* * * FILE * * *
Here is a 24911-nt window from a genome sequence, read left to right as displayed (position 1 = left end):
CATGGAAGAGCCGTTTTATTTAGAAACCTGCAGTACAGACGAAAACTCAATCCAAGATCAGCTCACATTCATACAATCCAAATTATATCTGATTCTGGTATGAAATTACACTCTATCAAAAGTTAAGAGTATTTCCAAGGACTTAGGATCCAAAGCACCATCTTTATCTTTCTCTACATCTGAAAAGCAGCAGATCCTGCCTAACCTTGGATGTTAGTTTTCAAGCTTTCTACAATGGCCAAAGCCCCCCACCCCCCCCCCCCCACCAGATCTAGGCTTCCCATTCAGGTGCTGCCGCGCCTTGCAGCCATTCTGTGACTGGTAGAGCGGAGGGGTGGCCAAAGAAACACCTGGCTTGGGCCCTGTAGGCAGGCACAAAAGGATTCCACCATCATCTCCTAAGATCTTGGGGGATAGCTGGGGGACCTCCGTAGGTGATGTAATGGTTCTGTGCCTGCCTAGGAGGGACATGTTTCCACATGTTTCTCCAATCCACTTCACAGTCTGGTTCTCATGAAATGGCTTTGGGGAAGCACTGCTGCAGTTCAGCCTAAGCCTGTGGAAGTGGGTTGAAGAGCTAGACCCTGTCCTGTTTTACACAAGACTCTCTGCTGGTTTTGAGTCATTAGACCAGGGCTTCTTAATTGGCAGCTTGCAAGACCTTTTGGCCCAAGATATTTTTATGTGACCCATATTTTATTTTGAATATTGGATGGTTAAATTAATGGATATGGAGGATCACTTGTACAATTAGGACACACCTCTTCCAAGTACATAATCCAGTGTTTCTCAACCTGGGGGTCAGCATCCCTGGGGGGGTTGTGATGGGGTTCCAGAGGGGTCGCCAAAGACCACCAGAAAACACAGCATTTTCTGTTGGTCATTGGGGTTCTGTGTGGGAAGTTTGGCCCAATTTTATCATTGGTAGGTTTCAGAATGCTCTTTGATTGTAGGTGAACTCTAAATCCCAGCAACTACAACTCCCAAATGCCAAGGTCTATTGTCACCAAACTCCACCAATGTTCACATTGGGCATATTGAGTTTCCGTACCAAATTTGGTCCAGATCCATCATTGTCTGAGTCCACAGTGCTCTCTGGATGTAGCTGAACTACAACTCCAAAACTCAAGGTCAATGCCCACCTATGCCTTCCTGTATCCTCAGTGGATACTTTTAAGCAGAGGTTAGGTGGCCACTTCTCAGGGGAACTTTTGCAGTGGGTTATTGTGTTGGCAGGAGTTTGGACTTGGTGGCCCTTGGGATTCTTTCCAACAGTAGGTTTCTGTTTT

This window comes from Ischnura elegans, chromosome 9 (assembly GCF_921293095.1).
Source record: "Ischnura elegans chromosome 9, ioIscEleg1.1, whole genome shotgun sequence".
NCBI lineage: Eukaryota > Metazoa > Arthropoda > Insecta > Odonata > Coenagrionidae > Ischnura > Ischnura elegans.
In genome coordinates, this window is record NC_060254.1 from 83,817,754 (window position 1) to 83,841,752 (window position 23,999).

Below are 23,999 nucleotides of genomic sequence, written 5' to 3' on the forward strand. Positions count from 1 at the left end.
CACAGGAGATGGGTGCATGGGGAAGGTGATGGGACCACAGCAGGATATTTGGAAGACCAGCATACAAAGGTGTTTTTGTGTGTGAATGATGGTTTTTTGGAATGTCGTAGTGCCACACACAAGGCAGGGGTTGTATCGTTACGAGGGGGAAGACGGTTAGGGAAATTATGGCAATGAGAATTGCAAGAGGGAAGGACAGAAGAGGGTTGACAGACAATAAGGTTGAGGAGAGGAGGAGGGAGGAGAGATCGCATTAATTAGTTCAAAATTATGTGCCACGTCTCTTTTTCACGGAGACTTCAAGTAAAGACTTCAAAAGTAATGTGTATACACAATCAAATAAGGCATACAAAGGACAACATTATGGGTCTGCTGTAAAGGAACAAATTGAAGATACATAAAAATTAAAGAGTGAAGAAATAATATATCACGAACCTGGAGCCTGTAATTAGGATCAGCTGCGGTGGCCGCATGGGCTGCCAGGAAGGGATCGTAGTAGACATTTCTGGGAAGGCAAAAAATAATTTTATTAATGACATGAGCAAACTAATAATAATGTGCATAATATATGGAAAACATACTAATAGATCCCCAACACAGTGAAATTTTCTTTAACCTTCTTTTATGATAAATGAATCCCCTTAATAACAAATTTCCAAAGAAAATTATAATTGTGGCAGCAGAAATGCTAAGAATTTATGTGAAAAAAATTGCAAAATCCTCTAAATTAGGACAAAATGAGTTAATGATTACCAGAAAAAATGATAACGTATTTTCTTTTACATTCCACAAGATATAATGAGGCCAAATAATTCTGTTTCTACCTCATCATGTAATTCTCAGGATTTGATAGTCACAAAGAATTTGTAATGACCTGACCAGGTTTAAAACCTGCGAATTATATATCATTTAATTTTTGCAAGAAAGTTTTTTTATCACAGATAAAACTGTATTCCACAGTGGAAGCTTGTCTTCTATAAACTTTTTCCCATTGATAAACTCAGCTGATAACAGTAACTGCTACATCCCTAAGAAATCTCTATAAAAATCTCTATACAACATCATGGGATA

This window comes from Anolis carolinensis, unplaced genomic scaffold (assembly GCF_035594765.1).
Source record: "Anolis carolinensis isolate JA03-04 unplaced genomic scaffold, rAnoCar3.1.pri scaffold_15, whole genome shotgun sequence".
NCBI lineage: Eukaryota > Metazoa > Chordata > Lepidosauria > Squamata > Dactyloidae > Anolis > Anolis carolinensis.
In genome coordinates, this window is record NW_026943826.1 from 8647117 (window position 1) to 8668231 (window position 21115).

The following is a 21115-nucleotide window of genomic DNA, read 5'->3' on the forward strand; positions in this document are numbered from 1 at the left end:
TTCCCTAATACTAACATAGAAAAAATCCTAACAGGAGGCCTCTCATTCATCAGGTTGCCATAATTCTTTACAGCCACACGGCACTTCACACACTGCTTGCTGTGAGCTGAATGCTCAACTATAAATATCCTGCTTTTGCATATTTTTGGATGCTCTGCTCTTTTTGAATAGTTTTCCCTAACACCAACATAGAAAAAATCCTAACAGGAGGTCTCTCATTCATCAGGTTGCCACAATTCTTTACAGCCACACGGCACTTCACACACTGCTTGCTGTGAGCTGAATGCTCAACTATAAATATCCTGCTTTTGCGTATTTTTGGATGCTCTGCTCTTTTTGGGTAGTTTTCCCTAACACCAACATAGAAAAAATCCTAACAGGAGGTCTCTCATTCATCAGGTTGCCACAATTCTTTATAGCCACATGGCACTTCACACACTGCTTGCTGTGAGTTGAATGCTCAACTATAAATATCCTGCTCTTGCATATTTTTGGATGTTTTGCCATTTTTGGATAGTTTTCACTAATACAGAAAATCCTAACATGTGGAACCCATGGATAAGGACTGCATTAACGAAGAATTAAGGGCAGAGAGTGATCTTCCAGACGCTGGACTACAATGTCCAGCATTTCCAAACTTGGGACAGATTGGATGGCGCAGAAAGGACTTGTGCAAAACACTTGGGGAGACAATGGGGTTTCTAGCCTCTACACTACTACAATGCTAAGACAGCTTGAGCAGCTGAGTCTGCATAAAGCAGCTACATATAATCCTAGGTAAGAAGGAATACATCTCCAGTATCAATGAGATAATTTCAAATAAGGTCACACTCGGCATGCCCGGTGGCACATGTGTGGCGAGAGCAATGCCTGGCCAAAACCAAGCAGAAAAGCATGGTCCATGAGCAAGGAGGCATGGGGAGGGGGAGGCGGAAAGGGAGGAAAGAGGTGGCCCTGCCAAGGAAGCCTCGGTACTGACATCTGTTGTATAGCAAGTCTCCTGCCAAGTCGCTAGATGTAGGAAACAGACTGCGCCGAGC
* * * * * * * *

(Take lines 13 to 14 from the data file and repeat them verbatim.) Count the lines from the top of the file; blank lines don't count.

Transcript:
The following is a 21115-nucleotide window of genomic DNA, read 5'->3' on the forward strand; positions in this document are numbered from 1 at the left end:
TTCCCTAATACTAACATAGAAAAAATCCTAACAGGAGGCCTCTCATTCATCAGGTTGCCATAATTCTTTACAGCCACACGGCACTTCACACACTGCTTGCTGTGAGCTGAATGCTCAACTATAAATATCCTGCTTTTGCATATTTTTGGATGCTCTGCTCTTTTTGAATAGTTTTCCCTAACACCAACATAGAAAAAATCCTAACAGGAGGTCTCTCATTCATCAGGTTGCCACAATTCTTTACAGCCACACGGCACTTCACACACTGCTTGCTGTGAGCTGAATGCTCAACTATAAATATCCTGCTTTTGCGTATTTTTGGATGCTCTGCTCTTTTTGGGTAGTTTTCCCTAACACCAACATAGAAAAAATCCTAACAGGAGGTCTCTCATTCATCAGGTTGCCACAATTCTTTATAGCCACATGGCACTTCACACACTGCTTGCTGTGAGTTGAATGCTCAACTATAAATATCCTGCTCTTGCATATTTTTGGATGTTTTGCCATTTTTGGATAGTTTTCACTAATACAGAAAATCCTAACATGTGGAACCCATGGATAAGGACTGCATTAACGAAGAATTAAGGGCAGAGAGTGATCTTCCAGACGCTGGACTACAATGTCCAGCATTTCCAAACTTGGGACAGATTGGATGGCGCAGAAAGGACTTGTGCAAAACACTTGGGGAGACAATGGGGTTTCTAGCCTCTACACTACTACAATGCTAAGACAGCTTGAGCAGCTGAGTCTGCATAAAGCAGCTACATATAATCCTAGGTAAGAAGGAATACATCTCCAGTATCAATGAGATAATTTCAAATAAGGTCACACTCGGCATGCCCGGTGGCACATGTGTGGCGAGAGCAATGCCTGGCCAAAACCAAGCAGAAAAGCATGGTCCATGAGCAAGGAGGCATGGGGAGGGGGAGGCGGAAAGGGAGGAAAGAGGTGGCCCTGCCAAGGAAGCCTCGGTACTGACATCTGTTGTATAGCAAGTCTCCTGCCAAGTCGCTAGATGTAGGAAACAGACTGCGCCGAGC